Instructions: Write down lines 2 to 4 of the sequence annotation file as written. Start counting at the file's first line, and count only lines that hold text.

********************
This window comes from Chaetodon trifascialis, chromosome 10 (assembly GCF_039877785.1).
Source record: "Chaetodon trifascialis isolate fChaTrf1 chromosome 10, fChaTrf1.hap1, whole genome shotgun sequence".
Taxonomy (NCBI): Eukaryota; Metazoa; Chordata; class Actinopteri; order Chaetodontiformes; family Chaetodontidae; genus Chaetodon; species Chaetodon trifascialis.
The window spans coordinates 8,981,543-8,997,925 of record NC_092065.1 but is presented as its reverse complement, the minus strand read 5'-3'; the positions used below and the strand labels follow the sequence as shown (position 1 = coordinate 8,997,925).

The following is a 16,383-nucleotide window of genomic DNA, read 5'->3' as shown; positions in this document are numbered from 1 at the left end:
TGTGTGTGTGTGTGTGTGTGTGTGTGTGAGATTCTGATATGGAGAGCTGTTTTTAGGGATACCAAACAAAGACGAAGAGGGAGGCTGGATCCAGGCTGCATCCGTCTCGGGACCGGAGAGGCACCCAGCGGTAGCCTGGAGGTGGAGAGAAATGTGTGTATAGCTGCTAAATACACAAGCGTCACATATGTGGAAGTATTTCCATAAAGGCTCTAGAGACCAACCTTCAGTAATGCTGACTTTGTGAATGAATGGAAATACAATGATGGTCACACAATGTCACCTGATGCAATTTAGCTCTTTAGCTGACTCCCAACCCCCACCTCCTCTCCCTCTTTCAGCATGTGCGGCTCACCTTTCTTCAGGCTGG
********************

Source record: "Chaetodon trifascialis isolate fChaTrf1 chromosome 10, fChaTrf1.hap1, whole genome shotgun sequence".
Taxonomy (NCBI): Eukaryota; Metazoa; Chordata; class Actinopteri; order Chaetodontiformes; family Chaetodontidae; genus Chaetodon; species Chaetodon trifascialis.
The window spans coordinates 8,981,543-8,997,925 of record NC_092065.1 but is presented as its reverse complement, the minus strand read 5'-3'; the positions used below and the strand labels follow the sequence as shown (position 1 = coordinate 8,997,925).